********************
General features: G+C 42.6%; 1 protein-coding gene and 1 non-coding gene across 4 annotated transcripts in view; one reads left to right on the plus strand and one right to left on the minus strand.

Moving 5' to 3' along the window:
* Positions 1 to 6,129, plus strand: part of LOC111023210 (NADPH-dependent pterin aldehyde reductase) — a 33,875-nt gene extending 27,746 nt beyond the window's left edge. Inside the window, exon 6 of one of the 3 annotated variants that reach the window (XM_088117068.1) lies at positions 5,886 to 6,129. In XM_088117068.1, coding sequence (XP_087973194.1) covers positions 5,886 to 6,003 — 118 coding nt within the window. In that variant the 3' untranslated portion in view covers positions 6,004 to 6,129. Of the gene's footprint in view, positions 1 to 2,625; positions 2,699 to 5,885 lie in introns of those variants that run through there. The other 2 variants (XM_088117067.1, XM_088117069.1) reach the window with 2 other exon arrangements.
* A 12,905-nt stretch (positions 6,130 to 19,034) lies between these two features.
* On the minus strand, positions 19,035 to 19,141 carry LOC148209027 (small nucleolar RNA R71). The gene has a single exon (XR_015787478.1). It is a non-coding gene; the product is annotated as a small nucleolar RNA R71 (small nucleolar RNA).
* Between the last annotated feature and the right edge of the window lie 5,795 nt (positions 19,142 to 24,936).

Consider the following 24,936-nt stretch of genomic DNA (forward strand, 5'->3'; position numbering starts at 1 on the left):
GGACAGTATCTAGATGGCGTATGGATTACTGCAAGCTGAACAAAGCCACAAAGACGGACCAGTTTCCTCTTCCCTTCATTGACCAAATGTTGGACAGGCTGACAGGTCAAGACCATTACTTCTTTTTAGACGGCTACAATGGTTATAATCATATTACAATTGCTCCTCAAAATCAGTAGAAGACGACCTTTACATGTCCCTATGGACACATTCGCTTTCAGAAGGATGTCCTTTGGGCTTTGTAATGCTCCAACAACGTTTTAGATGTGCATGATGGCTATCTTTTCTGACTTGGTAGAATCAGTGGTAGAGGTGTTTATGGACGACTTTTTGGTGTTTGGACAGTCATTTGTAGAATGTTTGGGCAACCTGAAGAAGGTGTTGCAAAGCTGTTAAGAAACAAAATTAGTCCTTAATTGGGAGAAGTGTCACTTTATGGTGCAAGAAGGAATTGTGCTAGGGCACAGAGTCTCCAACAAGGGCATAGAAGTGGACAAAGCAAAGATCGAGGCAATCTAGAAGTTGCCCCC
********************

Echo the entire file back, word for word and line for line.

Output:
General features: G+C 42.6%; 1 protein-coding gene and 1 non-coding gene across 4 annotated transcripts in view; one reads left to right on the plus strand and one right to left on the minus strand.

Moving 5' to 3' along the window:
* Positions 1 to 6,129, plus strand: part of LOC111023210 (NADPH-dependent pterin aldehyde reductase) — a 33,875-nt gene extending 27,746 nt beyond the window's left edge. Inside the window, exon 6 of one of the 3 annotated variants that reach the window (XM_088117068.1) lies at positions 5,886 to 6,129. In XM_088117068.1, coding sequence (XP_087973194.1) covers positions 5,886 to 6,003 — 118 coding nt within the window. In that variant the 3' untranslated portion in view covers positions 6,004 to 6,129. Of the gene's footprint in view, positions 1 to 2,625; positions 2,699 to 5,885 lie in introns of those variants that run through there. The other 2 variants (XM_088117067.1, XM_088117069.1) reach the window with 2 other exon arrangements.
* A 12,905-nt stretch (positions 6,130 to 19,034) lies between these two features.
* On the minus strand, positions 19,035 to 19,141 carry LOC148209027 (small nucleolar RNA R71). The gene has a single exon (XR_015787478.1). It is a non-coding gene; the product is annotated as a small nucleolar RNA R71 (small nucleolar RNA).
* Between the last annotated feature and the right edge of the window lie 5,795 nt (positions 19,142 to 24,936).

Consider the following 24,936-nt stretch of genomic DNA (forward strand, 5'->3'; position numbering starts at 1 on the left):
GGACAGTATCTAGATGGCGTATGGATTACTGCAAGCTGAACAAAGCCACAAAGACGGACCAGTTTCCTCTTCCCTTCATTGACCAAATGTTGGACAGGCTGACAGGTCAAGACCATTACTTCTTTTTAGACGGCTACAATGGTTATAATCATATTACAATTGCTCCTCAAAATCAGTAGAAGACGACCTTTACATGTCCCTATGGACACATTCGCTTTCAGAAGGATGTCCTTTGGGCTTTGTAATGCTCCAACAACGTTTTAGATGTGCATGATGGCTATCTTTTCTGACTTGGTAGAATCAGTGGTAGAGGTGTTTATGGACGACTTTTTGGTGTTTGGACAGTCATTTGTAGAATGTTTGGGCAACCTGAAGAAGGTGTTGCAAAGCTGTTAAGAAACAAAATTAGTCCTTAATTGGGAGAAGTGTCACTTTATGGTGCAAGAAGGAATTGTGCTAGGGCACAGAGTCTCCAACAAGGGCATAGAAGTGGACAAAGCAAAGATCGAGGCAATCTAGAAGTTGCCCCC